Saturday, October 16, 2010

The Enfield trike and Lance Armstrong

The first motorized vehicles to come out of the Enfield cycle company were quadricycles in 1898. They already bore the Royal Enfield name, since the brand had been around since 1893 for bicycles. The first motor bicycle would come out in 1901. There exist several surviving examples of the Enfield quad, there is one in the National Motorcycle Museum in Solihull and another in the Beaulieu museum, which was featured in the BBC show Top Gear. A privately owned one makes the yearly veteran race from London to Brighton. 

Much less is known about the Enfield tricycle that was sold shortly after the quadricycle was introduced. To my knowledge there do not exist any surviving examples and even more frustratingly, there seems to exist only one very grainy photograph, a version of which we reproduce at the upper left.Until 1903, all Enfield motorized vehicles sported De Dion-Bouton engines. In fact the Enfield trike has more than a passing resemblance with the De Dion trike. So I guess that by looking at these pictures of De Dion trikes we get a glimpse of what the Enfield trikes must have looked like. De Dion-Bouton was a French company, it manufactured trikes, quads and later motorcycles, cars and railway cars. It became a victim of the depression, closing most of its operations in 1933, production of small numbers of commercial vehicles continued until the 1950's. In 1950 the brand was acquired by a motorcycle company. There is a De Dion-Bouton marque club in the UK, it publishes a quarterly newsletter.

Since we are on the De Dion subject, there is a cute story. The editor of the main sport newspaper in France  Le Velo supported Alfred Dreyfus in the notorious ‘Dreyfus Affair’ (which in turn inspired the movie Papillon starring Steve McQueen). The Comte de Dion was an anti-dreyfusard and helped set up a rival newspaper L’Auto. As a publicity stunt, the editor of L’Auto, Henri Desgrange, revived the Paris-Brest Road Race, which had last been run in 1891. But it did not create enough interest. So, in 1903, he established a bicycle race that covered 2400 kilometres in 19 days and embraced the whole of France. The race got its name from Le Tour de la France par deus enfants, a well-loved schoolbook that had sold six million copies since its publication in 1896. Yes, the Tour de France that Lance Armstrong won seven times was started by le Comte De Dion.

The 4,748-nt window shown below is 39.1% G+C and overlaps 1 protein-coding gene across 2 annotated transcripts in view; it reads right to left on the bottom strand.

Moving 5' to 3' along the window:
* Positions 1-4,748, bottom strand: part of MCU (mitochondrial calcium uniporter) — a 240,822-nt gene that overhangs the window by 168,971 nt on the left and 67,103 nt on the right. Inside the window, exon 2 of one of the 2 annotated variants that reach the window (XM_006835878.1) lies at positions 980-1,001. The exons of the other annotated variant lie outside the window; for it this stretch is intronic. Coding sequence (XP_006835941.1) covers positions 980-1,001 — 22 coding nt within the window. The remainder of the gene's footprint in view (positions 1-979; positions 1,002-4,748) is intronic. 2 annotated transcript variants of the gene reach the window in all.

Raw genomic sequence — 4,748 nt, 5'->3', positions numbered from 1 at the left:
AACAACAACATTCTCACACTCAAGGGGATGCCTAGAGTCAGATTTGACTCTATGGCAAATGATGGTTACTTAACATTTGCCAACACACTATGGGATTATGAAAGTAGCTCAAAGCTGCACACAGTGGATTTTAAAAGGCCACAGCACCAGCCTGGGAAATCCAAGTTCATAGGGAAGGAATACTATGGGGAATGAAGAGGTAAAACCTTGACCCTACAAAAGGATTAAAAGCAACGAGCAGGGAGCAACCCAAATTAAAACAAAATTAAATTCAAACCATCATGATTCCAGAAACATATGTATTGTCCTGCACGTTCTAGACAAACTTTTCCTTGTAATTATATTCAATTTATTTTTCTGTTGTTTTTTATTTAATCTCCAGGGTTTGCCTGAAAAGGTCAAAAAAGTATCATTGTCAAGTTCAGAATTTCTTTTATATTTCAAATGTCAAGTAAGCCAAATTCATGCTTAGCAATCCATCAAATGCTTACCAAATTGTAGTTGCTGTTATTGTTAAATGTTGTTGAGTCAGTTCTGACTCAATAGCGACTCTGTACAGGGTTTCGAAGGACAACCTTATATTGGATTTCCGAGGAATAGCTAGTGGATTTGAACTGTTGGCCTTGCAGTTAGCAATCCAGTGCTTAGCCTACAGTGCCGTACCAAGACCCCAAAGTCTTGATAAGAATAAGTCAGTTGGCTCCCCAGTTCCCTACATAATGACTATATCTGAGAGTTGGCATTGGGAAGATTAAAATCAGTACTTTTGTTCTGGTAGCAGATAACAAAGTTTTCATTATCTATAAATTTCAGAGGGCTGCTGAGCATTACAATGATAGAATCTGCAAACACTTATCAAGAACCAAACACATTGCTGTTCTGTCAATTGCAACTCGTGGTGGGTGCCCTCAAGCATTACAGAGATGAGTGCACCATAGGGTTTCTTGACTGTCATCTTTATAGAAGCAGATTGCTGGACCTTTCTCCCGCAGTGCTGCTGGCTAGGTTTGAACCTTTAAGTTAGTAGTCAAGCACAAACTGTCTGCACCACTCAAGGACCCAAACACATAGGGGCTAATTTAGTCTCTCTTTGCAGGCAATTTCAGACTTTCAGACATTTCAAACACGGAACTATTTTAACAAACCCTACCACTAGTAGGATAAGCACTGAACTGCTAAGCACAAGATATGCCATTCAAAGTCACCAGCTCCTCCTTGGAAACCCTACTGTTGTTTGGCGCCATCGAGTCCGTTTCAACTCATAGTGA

Anyone out there has any more information about the Enfield trikes?


  1. Excellent item, Jorge. The Royal Enfield does indeed appear to strongly resemble these.

  2. It is a pity that no such more motorcycles are built. Maybe exist instructions to build such a machine?



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